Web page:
In Aotearoa, the economy is strengthened through its connection with mātauranga Māori. At the University of Auckland Business School, the importance of that connection is taught in a programme dedicated to Māori business development.
Worth around $70b, the Māori economy, in all its vast diversity, is undeniably booming. From primary industries to tourism, technology and the arts, in its small corner of the world, the Māori economy is a testament to the evergreen importance of indigenous mātauranga, and the strength of adaptability in the face of change.
In the heart of the largest city in Aotearoa, the University of Auckland Business School has been nurturing a unique te Ao Māori educational experience for nearly three decades. Designed to empower tangata whenua leaders and entrepreneurs, the Māori Development specialisation of the Postgraduate Diploma in Business teaches practical skills, professional abilities, and specialised knowledge alongside leadership development and career advancement.
Academic director of the specialisation Kiri Dell (Ngāti Porou) is the cornerstone of this initiative. Dell sees the programme as a toolkit, offering a blend of operational skills like finance and marketing and a deep theoretical understanding of Māori economic behaviours within the wider capitalist system. “There’s a mix of theory and practice,” she says, noting that graduates have the option to go down the pathway of an MBA or potentially pursue a PhD.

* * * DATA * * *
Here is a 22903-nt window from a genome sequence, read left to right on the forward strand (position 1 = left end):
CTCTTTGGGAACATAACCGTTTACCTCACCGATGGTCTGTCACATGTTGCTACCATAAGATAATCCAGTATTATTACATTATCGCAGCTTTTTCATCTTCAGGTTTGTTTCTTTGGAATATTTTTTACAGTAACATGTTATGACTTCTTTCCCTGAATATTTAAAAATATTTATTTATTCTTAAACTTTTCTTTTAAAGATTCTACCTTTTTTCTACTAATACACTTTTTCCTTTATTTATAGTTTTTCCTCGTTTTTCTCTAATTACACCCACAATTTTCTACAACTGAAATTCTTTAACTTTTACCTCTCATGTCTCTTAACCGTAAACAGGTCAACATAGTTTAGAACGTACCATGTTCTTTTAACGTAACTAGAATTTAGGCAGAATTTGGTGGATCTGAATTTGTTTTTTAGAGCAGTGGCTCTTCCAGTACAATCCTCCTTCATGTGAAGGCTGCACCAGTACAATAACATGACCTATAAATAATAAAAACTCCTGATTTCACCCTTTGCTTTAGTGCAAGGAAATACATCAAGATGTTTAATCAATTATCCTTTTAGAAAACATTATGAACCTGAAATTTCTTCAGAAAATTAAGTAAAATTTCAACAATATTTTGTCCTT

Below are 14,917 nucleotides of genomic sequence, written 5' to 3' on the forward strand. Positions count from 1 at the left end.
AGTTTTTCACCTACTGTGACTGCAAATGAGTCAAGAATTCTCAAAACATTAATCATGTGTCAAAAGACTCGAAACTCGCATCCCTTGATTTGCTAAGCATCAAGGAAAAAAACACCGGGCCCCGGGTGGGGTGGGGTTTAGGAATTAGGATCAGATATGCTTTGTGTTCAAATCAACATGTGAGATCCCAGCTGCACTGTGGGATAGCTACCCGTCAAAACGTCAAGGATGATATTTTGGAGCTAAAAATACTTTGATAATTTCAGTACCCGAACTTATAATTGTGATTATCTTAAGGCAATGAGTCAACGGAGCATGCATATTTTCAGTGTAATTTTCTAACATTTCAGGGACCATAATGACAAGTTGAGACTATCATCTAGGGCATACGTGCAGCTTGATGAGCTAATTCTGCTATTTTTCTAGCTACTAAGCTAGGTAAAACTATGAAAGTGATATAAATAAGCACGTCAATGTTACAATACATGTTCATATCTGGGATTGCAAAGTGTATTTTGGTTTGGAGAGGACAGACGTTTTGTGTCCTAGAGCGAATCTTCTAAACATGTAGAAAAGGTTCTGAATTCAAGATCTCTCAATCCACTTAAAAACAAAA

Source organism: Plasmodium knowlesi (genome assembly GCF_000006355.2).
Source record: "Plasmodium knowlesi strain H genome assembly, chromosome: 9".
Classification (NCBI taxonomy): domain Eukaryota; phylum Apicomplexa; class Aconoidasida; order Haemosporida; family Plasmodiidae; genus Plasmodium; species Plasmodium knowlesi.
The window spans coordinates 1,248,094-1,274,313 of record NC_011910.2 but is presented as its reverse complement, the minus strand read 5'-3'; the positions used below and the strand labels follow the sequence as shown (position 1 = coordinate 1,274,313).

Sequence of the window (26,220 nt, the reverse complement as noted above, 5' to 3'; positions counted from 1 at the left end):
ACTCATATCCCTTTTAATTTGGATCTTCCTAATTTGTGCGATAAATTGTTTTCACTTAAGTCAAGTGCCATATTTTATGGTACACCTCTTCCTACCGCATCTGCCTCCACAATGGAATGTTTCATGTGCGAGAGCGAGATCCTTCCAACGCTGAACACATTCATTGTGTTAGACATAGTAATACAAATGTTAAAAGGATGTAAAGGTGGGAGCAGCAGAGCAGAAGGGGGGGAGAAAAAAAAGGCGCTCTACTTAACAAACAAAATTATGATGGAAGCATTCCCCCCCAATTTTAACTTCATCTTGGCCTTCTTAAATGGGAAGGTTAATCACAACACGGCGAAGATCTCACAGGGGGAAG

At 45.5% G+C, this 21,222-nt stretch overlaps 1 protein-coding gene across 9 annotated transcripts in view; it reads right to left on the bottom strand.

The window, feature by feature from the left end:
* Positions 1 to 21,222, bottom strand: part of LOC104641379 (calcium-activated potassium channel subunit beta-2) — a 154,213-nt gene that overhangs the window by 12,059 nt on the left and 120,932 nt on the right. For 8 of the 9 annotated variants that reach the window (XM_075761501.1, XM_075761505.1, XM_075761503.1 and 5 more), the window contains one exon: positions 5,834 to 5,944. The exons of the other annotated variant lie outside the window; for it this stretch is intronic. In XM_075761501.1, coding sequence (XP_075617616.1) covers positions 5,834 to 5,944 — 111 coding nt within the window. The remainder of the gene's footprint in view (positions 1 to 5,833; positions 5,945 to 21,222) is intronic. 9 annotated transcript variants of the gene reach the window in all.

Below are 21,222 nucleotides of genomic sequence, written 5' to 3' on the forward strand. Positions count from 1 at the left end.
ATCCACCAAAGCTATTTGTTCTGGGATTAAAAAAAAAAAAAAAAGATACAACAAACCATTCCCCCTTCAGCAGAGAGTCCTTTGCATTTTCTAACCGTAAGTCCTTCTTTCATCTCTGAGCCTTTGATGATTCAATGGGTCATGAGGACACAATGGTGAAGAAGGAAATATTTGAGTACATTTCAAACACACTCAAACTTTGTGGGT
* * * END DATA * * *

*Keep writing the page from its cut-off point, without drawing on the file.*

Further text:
It’s an initiative that goes back 30 years, initially sparked by the vision of the late Dr Manuka Henare (Te Rārawa, Te Aupōuri, Ngāti Kahu) and Dr Ella Henry (Ngātikahu ki Whangaroa, Te Rārawa, Ngāti Kuri), who reached out to Māori communities to help students discover their niche in academia and business.
Dell’s ambition for the future of Māori business is optimistic. “We’re moving as a nation, growing the Māori economy, seeing the definition of Māori business expanded and extended. We really need to know how to manage our assets and resources and develop that capability across all aspects of our Māori population.”
The response from the community, Dell says, has been overwhelmingly positive. “A hell of a lot of the students go on to do an MBA, so that says something.” This sentiment is echoed by two of the programme’s alumni, Witeri Kane Williams (Te Arawa, Tapuika, Waitaha, Ngāti Rangiwewehi) and Te Aroha Mane-Wheoki (Ngāi Te Rangi, Ngāpuhi, Ngāti Ruanui). Both are nearing the completion of their MBAs and credit the programme as being instrumental in shaping their professional trajectory.
Williams, currently the operations manager at Ruapōtaka Marae, says he found the programme at a point in his career where he felt he had plateaued. Upon starting the programme, Williams noticed an immediate shift in his mentality, a change which led to new opportunities and the ability to significantly contribute to turning the first profit for his iwi authority in a decade. The course helped Williams discover new professional pathways and networks.
“It’s OK to be ambitious. You have permission to be ambitious – that’s one of the main things I took away from the programme,” he says.